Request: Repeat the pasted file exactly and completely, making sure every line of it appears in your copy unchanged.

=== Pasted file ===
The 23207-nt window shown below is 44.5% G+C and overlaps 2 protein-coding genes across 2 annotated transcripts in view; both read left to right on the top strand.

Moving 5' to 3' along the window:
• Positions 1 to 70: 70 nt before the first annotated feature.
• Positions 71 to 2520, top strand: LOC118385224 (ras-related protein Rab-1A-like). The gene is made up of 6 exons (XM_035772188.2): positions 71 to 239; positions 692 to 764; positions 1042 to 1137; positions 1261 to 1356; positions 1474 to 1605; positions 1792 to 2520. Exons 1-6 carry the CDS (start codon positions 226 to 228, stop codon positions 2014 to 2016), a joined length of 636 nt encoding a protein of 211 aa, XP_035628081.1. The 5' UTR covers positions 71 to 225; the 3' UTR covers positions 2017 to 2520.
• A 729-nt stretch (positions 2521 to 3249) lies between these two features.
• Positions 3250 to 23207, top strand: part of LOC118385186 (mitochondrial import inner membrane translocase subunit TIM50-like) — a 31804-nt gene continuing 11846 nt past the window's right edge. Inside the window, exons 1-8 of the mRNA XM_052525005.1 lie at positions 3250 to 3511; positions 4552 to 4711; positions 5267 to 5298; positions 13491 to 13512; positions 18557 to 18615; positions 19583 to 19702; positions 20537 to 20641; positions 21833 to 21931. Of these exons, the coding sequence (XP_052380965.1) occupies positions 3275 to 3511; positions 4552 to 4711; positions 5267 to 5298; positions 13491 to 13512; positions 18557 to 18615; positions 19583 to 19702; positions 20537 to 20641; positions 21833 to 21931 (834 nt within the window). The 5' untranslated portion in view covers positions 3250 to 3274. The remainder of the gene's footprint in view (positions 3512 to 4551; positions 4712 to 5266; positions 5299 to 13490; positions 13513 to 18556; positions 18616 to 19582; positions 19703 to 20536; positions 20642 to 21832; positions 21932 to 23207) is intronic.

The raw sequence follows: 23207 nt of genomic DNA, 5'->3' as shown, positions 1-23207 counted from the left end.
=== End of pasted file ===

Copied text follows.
The 23207-nt window shown below is 44.5% G+C and overlaps 2 protein-coding genes across 2 annotated transcripts in view; both read left to right on the top strand.

Moving 5' to 3' along the window:
• Positions 1 to 70: 70 nt before the first annotated feature.
• Positions 71 to 2520, top strand: LOC118385224 (ras-related protein Rab-1A-like). The gene is made up of 6 exons (XM_035772188.2): positions 71 to 239; positions 692 to 764; positions 1042 to 1137; positions 1261 to 1356; positions 1474 to 1605; positions 1792 to 2520. Exons 1-6 carry the CDS (start codon positions 226 to 228, stop codon positions 2014 to 2016), a joined length of 636 nt encoding a protein of 211 aa, XP_035628081.1. The 5' UTR covers positions 71 to 225; the 3' UTR covers positions 2017 to 2520.
• A 729-nt stretch (positions 2521 to 3249) lies between these two features.
• Positions 3250 to 23207, top strand: part of LOC118385186 (mitochondrial import inner membrane translocase subunit TIM50-like) — a 31804-nt gene continuing 11846 nt past the window's right edge. Inside the window, exons 1-8 of the mRNA XM_052525005.1 lie at positions 3250 to 3511; positions 4552 to 4711; positions 5267 to 5298; positions 13491 to 13512; positions 18557 to 18615; positions 19583 to 19702; positions 20537 to 20641; positions 21833 to 21931. Of these exons, the coding sequence (XP_052380965.1) occupies positions 3275 to 3511; positions 4552 to 4711; positions 5267 to 5298; positions 13491 to 13512; positions 18557 to 18615; positions 19583 to 19702; positions 20537 to 20641; positions 21833 to 21931 (834 nt within the window). The 5' untranslated portion in view covers positions 3250 to 3274. The remainder of the gene's footprint in view (positions 3512 to 4551; positions 4712 to 5266; positions 5299 to 13490; positions 13513 to 18556; positions 18616 to 19582; positions 19703 to 20536; positions 20642 to 21832; positions 21932 to 23207) is intronic.

The raw sequence follows: 23207 nt of genomic DNA, 5'->3' as shown, positions 1-23207 counted from the left end.